On June 9, 2008, Natera and McElaney arranged for two sales of the property to occur on the same day. The first sale was from the owner of the property to BOS Asset Management LLC for $102,375; the second sale was from BOS Asset Management LLC to the original bidder on the property for $132,500. Natera and McElaney retained the difference between the two sale prices.
In February 2010, Natera and McElaney each pleaded guilty to one count of bank fraud. On July 25, 2011, McElaney was sentenced to eight months of imprisonment and six months of home confinement. [Emphasis added – JVS]
The postscript: Natera received his sentence in April – two months of imprisonment, followed by three years of supervised release, the first six months of which Natera must spend in home confinement.
The best way to defend yourself:
- Have your own appraiser. One you select, who gets paid by you and who works for you. A good appraiser should be able to snuff out or neutralize any work done by a crooked appraiser on the other end.
- Make sure your professional conduct as a flipper is above reproach.
Take a lesson from Warren Buffett, and the Code of Ethics from his company, Berkshire Hathaway:
“… I want employees to ask themselves whether they are willing to have any contemplated act appear the next day on the front page of their local paper – to be read by their spouses, children and friends – with the reporting done by an informed and critical reporter.”
Colluding to deceive your business partners and counterparties is never on this list.
The Ethical Flipper
A great chess player never hopes his opponent does not see the best move available to him. The best chess players assume their opponents always see the best move on the board, and play accordingly.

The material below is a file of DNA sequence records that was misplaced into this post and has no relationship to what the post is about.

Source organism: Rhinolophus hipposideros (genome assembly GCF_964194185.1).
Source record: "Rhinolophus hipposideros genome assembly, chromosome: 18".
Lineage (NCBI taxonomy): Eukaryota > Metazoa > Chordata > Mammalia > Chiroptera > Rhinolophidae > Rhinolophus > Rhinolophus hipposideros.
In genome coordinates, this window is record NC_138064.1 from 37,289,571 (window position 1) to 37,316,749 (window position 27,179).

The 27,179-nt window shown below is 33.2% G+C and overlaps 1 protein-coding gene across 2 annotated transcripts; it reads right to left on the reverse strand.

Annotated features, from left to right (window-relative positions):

So it is with the ethical flipper. The ethical flipper does not rely on his buyer’s ignorance, never lies, never deceives and never colludes with others to do so. When he buys a home, he is doing a service to a seller who needs to sell quickly. Both parties benefit. When he holds a property, he adds real value. He does not rely on deception to add value, but works in such a way that the more informed the buyer becomes, the more valuable the home is. The value the true flipper adds, whether from repairs, renovations, financing arrangements, or simply doing a great job finding the right buyer for the property, is not dependent on concealment or deceit, but is there even if the buyer knows every detail about how the property was acquired. The true flipper benefits his sellers and buyers alike – and turns them into missionaries for his own business, looking out for opportunities for the flipper to serve their own friends, family, neighbors and co-workers.
Jason Van Steenwyk is a veteran financial industry journalist who has been fighting to make the world safe for the retail investor since 1999. He lives at Ground Zero of the real estate bubble in Fort Lauderdale, Florida.